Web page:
With regard to development, walking and talking were delayed, both starting at 18 months of age. She received physical, occupational, and speech therapy by 2 years of age and improved. By the age of 11 years, she had undergone a full battery of neuropsychological testing on several occasions, at several hospitals. Each time, she was found to have overall intelligence in the low‐average range, with each subtest score in the low average to average ranges. Her lowest scores were on tasks with visual‐spatial or motor planning.
Her physical exam was significant for flat malar eminences with mild ptosis and down‐slanting palpebral fissures (Fig. 1). Her thumbs were not broad (Fig. 2). She also had evidence of hypertrophic scarring in several sites from minor trauma (Fig. 3).
The initial genetic workup included a karyotype and chromosomal microarray analysis (Affymetrix CytoScan HD microarray, ARUP©, Salt Lake City, UT). The karyotype and microarray both revealed a normal, female result. Our next evaluation was whole exome sequencing (WES) from a peripheral blood sample submitted to a reference laboratory (GeneDx©, Gaithersburg, MD) using their standard methodology. This test revealed that the patient was heterozygous for a c.1948delA mutation in the EP300 gene. This deletion in exon 10 results in a frameshift mutation and a premature stop codon. This mutation has not been previously reported but is predicted to cause a loss of normal protein function either through truncation or nonsense‐mediated mRNA decay. Both the patient's mother and brother were negative for this mutation. The patient's father was offered testing but declined.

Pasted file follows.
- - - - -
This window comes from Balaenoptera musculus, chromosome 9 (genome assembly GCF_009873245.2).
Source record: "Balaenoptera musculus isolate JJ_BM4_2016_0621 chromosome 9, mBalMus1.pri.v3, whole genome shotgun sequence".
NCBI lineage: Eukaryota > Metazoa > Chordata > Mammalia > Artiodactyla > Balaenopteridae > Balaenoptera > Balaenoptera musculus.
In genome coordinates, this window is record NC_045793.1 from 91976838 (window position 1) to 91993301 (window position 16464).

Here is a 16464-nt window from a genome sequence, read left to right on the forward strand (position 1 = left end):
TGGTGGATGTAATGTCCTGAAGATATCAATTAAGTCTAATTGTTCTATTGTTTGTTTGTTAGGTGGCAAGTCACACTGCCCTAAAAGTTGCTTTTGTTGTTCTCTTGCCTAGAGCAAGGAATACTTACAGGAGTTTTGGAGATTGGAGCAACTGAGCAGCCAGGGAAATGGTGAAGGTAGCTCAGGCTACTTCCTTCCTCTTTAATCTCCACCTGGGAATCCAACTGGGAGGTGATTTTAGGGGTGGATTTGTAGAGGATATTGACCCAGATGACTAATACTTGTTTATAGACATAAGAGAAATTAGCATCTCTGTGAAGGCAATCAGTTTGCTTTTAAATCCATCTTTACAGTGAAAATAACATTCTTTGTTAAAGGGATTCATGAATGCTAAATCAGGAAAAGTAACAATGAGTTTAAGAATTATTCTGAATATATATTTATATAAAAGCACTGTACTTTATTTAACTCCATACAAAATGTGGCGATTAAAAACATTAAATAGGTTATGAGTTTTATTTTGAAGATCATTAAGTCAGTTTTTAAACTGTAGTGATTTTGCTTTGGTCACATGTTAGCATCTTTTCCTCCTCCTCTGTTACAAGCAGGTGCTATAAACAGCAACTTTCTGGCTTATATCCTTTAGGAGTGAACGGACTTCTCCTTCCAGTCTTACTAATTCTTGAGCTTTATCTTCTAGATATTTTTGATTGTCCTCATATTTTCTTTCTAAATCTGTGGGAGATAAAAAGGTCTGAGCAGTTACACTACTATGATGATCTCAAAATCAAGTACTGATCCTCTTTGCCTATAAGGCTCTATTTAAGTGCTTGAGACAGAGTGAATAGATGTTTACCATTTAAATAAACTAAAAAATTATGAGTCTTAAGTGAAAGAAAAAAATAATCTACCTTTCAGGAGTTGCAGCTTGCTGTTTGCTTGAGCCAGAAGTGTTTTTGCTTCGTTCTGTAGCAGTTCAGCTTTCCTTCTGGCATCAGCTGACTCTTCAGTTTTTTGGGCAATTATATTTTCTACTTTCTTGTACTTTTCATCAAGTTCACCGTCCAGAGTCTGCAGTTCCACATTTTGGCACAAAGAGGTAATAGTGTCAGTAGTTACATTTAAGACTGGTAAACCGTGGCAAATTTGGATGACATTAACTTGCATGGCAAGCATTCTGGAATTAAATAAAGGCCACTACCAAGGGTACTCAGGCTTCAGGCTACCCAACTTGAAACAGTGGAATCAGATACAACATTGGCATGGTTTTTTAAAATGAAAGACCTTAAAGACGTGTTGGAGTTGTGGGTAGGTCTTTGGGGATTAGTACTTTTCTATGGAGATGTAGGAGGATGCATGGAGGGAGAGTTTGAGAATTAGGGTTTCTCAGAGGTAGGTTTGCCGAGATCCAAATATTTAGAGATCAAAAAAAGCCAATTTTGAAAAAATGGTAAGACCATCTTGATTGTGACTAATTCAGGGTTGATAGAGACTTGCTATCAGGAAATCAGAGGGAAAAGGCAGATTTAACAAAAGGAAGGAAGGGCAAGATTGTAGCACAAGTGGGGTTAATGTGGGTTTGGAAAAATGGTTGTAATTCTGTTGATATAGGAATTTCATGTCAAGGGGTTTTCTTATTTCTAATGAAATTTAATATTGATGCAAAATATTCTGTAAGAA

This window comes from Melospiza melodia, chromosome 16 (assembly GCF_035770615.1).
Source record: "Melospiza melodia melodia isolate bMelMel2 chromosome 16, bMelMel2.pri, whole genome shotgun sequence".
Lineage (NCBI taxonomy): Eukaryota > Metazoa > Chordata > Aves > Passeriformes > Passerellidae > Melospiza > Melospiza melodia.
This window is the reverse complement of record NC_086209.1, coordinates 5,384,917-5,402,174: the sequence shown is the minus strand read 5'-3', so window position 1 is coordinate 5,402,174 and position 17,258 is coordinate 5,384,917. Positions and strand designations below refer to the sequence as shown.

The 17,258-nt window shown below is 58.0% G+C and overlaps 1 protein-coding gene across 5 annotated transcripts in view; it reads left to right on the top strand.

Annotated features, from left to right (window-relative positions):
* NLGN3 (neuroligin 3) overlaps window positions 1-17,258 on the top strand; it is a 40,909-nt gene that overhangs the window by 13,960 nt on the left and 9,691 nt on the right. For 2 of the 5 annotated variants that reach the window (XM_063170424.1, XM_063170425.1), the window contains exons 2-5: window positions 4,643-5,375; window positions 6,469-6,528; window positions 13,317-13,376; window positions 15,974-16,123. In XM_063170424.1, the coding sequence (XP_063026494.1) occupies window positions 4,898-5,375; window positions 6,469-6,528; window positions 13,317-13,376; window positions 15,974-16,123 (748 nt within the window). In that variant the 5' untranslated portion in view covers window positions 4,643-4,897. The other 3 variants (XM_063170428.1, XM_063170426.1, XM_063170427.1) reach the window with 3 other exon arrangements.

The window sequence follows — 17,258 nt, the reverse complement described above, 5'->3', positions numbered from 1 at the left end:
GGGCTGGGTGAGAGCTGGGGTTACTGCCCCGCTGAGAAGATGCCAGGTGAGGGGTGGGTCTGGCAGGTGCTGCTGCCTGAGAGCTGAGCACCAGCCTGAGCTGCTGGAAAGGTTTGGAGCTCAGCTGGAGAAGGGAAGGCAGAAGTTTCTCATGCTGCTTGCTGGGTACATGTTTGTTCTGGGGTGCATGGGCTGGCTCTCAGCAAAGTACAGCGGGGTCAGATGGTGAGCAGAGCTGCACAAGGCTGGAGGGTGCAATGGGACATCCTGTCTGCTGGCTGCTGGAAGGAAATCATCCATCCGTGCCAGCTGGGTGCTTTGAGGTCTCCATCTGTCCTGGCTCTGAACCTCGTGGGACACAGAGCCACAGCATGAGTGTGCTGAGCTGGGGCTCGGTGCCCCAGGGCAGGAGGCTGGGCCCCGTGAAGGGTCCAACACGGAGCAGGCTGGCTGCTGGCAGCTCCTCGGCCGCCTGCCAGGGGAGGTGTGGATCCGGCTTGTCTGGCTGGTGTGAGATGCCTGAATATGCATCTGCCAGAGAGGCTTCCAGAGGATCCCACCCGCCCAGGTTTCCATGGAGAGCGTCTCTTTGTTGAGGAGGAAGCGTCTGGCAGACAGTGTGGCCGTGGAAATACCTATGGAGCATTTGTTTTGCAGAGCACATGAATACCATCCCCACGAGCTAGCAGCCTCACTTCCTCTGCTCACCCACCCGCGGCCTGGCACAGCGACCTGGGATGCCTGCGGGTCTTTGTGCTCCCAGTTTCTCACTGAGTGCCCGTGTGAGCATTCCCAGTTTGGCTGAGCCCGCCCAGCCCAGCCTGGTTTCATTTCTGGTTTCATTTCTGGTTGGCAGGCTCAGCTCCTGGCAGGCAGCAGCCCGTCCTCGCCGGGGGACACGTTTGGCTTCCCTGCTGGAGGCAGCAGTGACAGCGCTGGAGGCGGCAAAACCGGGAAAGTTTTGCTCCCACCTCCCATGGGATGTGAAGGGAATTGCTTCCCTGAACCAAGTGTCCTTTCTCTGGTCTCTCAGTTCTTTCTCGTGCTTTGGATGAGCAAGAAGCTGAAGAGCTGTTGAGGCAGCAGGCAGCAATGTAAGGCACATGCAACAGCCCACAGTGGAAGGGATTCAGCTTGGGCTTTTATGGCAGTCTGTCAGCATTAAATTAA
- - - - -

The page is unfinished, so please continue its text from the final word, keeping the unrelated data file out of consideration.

We were surprised our testing revealed an EP300 mutation as RSTS was never considered in the differential diagnosis. Since the father was not tested and this mutation has never been reported, the causative nature of this mutation for her features is largely speculative. However, in retrospect, her short stature, mild cognitive delays, history of pilomatrixoma, and minor facial features fit some aspects of the diagnosis. Even the more subtle findings of maternal hypertension at the end of pregnancy and skin scarring have been reported previously 4, 6, 8, 9. Like so many have appreciated, mutations in the EP300 can lead to a milder phenotype. Our patient has no notable skeletal findings, lacks hirsutism and microcephaly, and the cognitive delays are quite subtle such that she has a normal IQ on repeated testing.
Negri et al. hypothesized that a truncated EP300 protein leads to varying phenotypes depending on how severely the protein product is affected 6. Our patient's EP300 mutation in exon 10 preserves the HAT domain. Alterations in the HAT domain are proposed to cause the classic RSTS phenotype and the cognitive impairment 10. Our patient's mild phenotype further confirms this idea that as more of the EP300 protein is preserved, and particularly the HAT domain, the milder the phenotype. Again, this case also illustrates that as the prevalence of WES increases, we will likely find that EP300 mutations are more common, and therefore better understand the full range of associated phenotypes.
Clinical Case Reports 2016; 4(7): 696–698
Elizabeth A. Sellars and Bonnie R. Sullivan contributed equally to the paper.